The Other Side of Surrender

Yesterday was rough.

Despite my oft-stated intentions to balance work and creativity, my list once again ran off the charts. I’ve got this exciting new project (more on that soon) and if I am to manifest it I must tackle it – chunk by chunk.

So there’s that list. And here’s my deep desire and intention to write, to continue to post on my blogs. And there’s all the other stuff that needs to be done just to keep household and life functioning. And over here is this other list of actual paying work projects.

Of course that last takes precedence. So yesterday morning I set my Pomodoro timer (a cool time management tool I’m trying out) and got busy. I thought it would take one “Pomodoro” (25 minutes) to write up a quote for this freelance project. Of course it took closer to three.

What’s next? The writing. It’s calling me, right? It’s been a while since I’ve updated either blog. The stories write themselves in my head while jogging, while in the shower or when I’m out in the garden pulling up some weeds. Time to get some of them down on paper.

Couldn’t remember any of it.

Instead, a deep exhaustion grabbed a hold of me. My eyes were literally closing. What the hell was going on? I’d barely finished sipping on my morning cup of coffee that usually keeps me wired till lunch.

I have had this weird stomach ache for a couple of days. Am I sick? Is it writer’s block? Or, am I paralyzed  because of my fears about my new project?

The Busy Beast was pissed – how can I even think about walking away from my desk now? When would all this stuff get done?

But I knew it was time to devote some energy to the being instead of doing. The ‘doing’ part of my brain wanted that to be something creative – something I don’t set aside time for –  like my vision board.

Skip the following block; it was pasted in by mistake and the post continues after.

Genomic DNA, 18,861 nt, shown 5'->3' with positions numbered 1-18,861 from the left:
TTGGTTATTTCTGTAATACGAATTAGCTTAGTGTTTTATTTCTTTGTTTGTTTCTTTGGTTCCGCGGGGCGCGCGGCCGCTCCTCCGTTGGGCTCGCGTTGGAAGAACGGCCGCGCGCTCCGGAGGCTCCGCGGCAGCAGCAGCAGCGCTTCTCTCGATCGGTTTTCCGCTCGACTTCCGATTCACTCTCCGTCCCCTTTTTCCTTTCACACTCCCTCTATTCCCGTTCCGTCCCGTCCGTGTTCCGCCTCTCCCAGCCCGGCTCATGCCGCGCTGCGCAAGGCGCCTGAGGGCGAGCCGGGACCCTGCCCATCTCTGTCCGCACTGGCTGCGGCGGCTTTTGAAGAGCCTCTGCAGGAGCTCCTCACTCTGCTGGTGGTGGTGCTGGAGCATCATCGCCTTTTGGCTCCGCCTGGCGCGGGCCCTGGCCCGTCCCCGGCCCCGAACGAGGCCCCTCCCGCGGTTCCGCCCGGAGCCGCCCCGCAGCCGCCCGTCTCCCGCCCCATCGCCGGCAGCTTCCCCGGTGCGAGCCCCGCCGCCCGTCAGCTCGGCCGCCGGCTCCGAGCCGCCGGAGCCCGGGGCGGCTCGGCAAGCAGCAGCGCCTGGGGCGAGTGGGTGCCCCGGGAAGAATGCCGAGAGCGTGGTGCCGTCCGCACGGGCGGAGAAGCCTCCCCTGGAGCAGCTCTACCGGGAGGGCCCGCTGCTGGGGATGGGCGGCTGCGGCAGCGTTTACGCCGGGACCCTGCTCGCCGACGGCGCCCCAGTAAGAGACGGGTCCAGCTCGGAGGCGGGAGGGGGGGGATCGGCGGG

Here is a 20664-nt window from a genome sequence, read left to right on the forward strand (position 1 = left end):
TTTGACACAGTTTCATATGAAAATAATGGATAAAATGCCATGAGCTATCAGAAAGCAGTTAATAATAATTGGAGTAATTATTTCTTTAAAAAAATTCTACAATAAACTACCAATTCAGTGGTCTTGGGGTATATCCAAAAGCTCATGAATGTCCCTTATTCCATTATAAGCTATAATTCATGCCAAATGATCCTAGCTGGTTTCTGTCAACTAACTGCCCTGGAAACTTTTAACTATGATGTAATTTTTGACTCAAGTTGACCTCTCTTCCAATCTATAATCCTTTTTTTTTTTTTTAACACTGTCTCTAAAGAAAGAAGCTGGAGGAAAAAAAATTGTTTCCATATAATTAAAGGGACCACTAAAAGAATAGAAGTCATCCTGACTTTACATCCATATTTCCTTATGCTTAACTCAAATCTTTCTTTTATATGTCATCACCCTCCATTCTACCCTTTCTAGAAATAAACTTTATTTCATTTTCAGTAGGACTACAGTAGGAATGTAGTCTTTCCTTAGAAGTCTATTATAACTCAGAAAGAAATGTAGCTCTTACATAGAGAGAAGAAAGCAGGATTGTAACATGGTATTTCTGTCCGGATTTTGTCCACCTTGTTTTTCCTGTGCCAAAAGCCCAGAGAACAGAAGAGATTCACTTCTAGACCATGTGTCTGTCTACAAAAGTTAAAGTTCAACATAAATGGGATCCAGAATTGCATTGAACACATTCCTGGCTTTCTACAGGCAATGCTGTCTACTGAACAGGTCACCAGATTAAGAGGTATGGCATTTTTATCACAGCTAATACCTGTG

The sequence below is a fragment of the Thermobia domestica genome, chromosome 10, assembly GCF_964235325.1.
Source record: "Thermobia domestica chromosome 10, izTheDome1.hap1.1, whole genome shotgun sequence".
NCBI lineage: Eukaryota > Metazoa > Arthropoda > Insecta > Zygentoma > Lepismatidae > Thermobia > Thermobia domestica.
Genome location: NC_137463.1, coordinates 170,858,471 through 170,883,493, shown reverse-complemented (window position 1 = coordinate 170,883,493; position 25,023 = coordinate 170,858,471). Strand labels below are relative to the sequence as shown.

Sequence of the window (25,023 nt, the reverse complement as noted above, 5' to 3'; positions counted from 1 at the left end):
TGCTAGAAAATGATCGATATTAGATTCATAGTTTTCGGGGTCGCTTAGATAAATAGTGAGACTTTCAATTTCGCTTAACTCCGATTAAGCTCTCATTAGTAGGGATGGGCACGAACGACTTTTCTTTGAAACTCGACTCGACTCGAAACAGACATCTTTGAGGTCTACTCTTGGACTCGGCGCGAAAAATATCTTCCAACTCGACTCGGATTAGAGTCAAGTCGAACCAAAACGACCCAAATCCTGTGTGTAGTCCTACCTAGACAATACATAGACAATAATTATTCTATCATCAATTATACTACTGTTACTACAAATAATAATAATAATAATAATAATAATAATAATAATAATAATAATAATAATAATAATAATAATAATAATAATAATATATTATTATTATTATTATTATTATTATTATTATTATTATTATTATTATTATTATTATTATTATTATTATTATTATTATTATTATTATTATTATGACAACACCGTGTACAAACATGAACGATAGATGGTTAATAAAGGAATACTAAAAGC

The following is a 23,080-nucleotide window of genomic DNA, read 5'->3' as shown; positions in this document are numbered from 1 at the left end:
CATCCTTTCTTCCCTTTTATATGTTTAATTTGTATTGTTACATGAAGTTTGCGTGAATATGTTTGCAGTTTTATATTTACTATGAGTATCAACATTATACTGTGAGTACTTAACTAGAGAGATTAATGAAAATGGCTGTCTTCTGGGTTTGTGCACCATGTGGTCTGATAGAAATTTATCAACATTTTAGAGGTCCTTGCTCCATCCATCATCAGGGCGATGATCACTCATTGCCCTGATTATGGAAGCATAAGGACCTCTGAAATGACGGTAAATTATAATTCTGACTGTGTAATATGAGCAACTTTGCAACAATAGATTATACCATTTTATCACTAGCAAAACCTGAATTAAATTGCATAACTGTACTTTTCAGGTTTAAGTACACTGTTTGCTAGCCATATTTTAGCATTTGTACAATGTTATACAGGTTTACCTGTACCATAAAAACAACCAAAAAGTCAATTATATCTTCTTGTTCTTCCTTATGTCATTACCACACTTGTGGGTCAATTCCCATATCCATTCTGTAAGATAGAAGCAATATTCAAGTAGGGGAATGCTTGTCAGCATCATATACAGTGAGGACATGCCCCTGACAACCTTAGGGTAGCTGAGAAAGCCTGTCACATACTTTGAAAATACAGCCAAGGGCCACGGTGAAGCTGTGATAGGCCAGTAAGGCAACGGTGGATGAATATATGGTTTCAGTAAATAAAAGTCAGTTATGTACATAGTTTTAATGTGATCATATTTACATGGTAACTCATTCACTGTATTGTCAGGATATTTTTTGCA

But even that seemed like work. That exhaustion gripped me, my brain felt enveloped in fog.

I lay down on the couch and watched the sun playing with the clouds, the intermittent beams illuminating the burgeoning spring outside my window. Just a quick power nap, I told myself. Then maybe I’ll get back to work. Or at least do some reading, or art, or gardening…

My eyes closed and despite the recent caffeine infusion I immediately slipped into a deep dream.

I’m swimming in a deep and turbulent ocean, battling the waves, working to keep my head above water. I want to just let go. To stop trying so hard.

Drowning really wouldn’t be such a bad way to go, I find myself thinking. Just give it up to the sea.

 So I let go, and then I’m sinking, sinking. It’s beautiful. But water fills my mouth. Panicked I try to swim  upwards. I can see the surface of the water, the sun shimmering above it. But it’s  too far up, I’ve sunk nearly to the ocean floor.

The panic gives way to relief. This is it then.

Next I’m flailing on hard ground, I’m spitting out water, surrounded by strangers. I’m rescued, I’m alive! I don’t know how or why, or who these rescuers are.

And then of course I woke up.

What does that mean?? I wondered.

I’d pulled the Angel Card “Surrender”  two days in a row. Both times, I looked at this card and thought, surrender to what?

Down there, in that dreamscape ocean, I surrendered.

I think it has to do with letting go of all the expectations of Ego, of Bitchy Inner Critic. These injunctions that if I don’t meet my self-imposed deadlines and goals that all is lost, I may as well give up, I surely don’t have what it takes.

Surrender is about relinquishing all of that. Surrender is about acceptance and trust and realizing I don’t have to fight and struggle to arrive at my desired destination. In fact, fighting and struggling takes me backward rather than forward.

It’s the opposite of Push. The reverse of “Just Make It Happen.”

It’s about giving up control.

And it’s the antithesis of how I’ve lived so far. Surrender? It just seems weak somehow, not potent. It’s a word for losers. It’s – well, not at all the way my ego wants me to live, or to be seen.

Surrender is incredibly frightening. I have a feeling it will prove to be incredibly empowering.

I’m wondering, what does surrender mean to you? Positive or negative connotations?